Nevada Legislature convenes with historic installation of Frierson as speaker

In a building where history lines the walls with pictures dating back to statehood, never before has this happened.

"I declare Assemblyman Jason Frierson the Speaker of the Nevada State Assembly," said one of Frierson's fellow lawmakers, capping a nomination process that was already a foregone conclusion.

Frierson had just been named to lead the Chamber, the first African-American in Nevada history.

"It's humbling. It's a bit overwhelming emotionally," he told me Monday morning in his office at the Legislative Building.

Frierson's moment of history came on an opening day that is traditionally reserved for lawmakers' family and friends. Both chambers - the Assembly and the Senate - are stuffed with relatives and children. Little ones, whose feet can't reach the floor, rock back and forth in their mother or father's big leather chair, which will be occupied for the next four months during days of debate.

Democrats recaptured control of both chambers in November, a rare blue bright spot in an Election Night that saw Republicans sweep and America elect Donald Trump.

Not Nevada, which for the first time now has African-Americans leading both chambers.

"There are a lot of folks who fought for us to even be able to vote, let alone stand in positions where we are able to lead our respective chambers," said state Senator Aaron Ford, D-Clark County, the senate majority leader.

Even on this first day of harmony, the broad outlines of disagreement surfaced.

In the senate, Ford called for raising the minimum wage.

And he took a shot at his republican predecessor, calling some of the republican legislation of 2015 "Extreme and unnecessary."

"I've never seen a majority leader give a caustic political speech on day one," said State Senator Michael Roberson, R-Clark County. Thanks to the Democratic sweep in November, is now the Senate's Minority Leader. "He wanted to make a political statement. He made his statement. They're words. We'll see about action this session," Roberson said.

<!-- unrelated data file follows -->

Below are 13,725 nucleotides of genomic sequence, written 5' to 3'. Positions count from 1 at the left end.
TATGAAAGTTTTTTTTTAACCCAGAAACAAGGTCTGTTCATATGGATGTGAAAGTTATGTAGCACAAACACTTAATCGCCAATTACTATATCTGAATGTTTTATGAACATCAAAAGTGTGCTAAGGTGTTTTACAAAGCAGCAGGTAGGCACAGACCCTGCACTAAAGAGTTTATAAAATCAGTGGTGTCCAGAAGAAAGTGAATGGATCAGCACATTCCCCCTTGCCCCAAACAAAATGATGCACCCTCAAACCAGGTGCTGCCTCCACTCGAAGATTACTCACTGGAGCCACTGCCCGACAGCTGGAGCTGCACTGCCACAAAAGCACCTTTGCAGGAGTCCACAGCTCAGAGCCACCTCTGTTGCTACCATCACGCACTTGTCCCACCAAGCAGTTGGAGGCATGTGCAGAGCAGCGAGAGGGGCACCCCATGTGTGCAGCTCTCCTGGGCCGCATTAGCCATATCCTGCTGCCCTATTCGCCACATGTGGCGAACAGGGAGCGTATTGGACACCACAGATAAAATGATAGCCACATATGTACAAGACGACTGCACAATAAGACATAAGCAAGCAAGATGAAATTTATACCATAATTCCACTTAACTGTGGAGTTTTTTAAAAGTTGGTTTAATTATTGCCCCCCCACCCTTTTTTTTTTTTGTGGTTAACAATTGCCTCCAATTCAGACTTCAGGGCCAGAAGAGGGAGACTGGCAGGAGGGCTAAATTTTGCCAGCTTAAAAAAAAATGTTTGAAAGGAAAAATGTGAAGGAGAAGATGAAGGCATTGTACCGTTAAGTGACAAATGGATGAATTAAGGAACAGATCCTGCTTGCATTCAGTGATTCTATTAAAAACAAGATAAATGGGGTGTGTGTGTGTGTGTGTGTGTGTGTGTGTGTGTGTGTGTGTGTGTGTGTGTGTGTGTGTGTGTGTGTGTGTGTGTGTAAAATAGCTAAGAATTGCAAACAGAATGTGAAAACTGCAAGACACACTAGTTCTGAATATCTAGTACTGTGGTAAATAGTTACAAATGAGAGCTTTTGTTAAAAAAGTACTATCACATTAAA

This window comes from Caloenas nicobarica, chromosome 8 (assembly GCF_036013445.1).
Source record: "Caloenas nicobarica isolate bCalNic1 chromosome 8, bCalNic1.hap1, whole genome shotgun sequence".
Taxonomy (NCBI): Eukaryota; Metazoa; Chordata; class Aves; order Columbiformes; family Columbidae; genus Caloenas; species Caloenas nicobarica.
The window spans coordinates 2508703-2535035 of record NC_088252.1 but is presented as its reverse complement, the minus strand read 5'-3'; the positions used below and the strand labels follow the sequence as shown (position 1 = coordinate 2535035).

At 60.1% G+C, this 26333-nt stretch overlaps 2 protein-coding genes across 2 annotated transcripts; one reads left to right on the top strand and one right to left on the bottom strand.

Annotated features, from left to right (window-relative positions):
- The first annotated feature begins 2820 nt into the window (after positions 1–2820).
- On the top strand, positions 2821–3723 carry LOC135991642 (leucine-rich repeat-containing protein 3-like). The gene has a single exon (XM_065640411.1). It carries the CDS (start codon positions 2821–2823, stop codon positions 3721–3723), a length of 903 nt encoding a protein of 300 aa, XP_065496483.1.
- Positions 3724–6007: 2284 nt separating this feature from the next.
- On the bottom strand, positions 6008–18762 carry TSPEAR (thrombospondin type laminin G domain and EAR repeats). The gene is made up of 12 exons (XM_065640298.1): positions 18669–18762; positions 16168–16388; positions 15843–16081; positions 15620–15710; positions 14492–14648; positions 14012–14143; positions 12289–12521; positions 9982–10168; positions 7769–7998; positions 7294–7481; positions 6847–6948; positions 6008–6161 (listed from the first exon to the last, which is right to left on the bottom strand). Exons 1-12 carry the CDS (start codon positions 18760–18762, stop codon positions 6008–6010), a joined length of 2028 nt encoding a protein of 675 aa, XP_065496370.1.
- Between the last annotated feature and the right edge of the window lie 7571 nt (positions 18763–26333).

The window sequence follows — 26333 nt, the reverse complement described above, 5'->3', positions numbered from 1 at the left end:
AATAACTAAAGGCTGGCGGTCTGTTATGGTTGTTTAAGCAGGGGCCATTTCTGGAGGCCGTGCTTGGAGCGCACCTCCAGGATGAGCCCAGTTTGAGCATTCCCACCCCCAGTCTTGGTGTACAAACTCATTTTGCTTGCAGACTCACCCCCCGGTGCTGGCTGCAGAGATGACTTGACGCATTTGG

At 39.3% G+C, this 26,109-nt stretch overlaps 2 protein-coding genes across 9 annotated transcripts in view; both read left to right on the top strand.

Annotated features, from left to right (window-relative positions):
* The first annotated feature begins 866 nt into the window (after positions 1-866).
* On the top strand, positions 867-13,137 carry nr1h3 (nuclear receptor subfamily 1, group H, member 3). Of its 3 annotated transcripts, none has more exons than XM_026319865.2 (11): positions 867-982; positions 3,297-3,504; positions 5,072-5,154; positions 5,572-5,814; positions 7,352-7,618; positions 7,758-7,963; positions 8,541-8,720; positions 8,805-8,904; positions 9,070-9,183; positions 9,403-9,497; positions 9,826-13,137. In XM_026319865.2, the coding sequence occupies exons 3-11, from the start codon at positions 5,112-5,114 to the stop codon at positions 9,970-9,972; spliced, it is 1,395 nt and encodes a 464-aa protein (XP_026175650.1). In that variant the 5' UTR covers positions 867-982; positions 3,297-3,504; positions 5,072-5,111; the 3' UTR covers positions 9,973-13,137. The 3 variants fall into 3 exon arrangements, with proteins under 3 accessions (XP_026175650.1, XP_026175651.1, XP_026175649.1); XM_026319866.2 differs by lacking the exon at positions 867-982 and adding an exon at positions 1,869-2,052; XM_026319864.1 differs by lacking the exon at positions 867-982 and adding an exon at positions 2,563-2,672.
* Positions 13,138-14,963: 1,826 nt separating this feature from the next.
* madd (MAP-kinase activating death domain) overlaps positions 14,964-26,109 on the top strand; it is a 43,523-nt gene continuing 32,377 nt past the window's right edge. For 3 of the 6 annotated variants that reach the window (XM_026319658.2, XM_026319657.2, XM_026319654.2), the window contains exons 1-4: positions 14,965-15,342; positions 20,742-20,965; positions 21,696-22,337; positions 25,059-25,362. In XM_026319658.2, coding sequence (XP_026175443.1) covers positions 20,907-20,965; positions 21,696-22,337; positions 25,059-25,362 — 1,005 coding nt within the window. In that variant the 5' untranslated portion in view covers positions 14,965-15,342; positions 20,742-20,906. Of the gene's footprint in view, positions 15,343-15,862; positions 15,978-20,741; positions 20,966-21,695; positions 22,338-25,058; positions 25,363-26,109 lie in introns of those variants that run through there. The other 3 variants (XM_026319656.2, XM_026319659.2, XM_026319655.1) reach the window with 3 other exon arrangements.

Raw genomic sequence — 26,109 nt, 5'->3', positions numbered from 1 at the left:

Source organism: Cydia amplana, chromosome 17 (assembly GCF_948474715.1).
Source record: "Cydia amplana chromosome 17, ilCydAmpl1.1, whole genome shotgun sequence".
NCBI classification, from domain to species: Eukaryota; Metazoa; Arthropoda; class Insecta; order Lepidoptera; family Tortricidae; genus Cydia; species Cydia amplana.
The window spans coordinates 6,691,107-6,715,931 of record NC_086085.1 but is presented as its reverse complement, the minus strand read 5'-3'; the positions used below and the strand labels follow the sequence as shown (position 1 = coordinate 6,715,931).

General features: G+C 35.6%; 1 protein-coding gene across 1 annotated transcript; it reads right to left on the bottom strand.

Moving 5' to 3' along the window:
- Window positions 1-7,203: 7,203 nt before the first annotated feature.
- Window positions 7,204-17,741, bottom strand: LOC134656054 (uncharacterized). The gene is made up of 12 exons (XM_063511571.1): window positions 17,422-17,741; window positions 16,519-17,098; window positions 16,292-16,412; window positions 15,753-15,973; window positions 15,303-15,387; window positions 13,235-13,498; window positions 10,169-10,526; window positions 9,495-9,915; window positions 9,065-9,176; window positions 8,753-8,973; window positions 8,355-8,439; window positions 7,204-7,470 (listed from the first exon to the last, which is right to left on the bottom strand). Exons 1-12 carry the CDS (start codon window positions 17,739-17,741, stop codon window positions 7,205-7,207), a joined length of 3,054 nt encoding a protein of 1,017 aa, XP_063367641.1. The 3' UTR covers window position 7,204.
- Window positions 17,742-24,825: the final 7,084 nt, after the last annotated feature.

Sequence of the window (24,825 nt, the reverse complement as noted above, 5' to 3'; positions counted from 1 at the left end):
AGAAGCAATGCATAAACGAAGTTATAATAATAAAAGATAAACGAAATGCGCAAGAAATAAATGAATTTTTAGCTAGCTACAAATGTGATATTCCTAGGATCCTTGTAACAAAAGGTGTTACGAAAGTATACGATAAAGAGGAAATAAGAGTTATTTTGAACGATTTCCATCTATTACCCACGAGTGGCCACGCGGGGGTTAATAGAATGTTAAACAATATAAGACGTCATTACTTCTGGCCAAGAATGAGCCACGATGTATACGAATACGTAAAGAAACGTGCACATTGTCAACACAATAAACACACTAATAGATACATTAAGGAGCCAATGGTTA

"Well, I find it a little ironic that the most divisive figure over the last few sessions wants to lecture me what's appropriate on the floor," Ford retorted, adding, "We have a mandate. In a nation where everything went red, we went blue."

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The next four months will be framed by the governor's proposed $8.1B budget.

The new speaker promises an open mind.

"I think in policy it is rarely a good idea to just draw an absolute line in the sand," Frierson tells me, adding that he has a good relationship with both the Governor and Assembly Minority Leader Paul Anderson, R-Clark County.

2017 could not be more different from 2015, when Republican infighting led to drama over their choice for Speaker. Two years later, applause, not drama, greeted the opening day.

"It's not near as exciting," Anderson told me, grinning slightly.

The session promises a fight over the Governor's proposal to fund his Education Savings Accounts, which give parents money to send their children to private schools.

Democrats promise a fight. Republicans, meanwhile, say a proposal to tweak property tax caps to get local government more money is a non-starter.

In the meantime, 119 days left to argue. The legislature is scheduled to adjourn in June.

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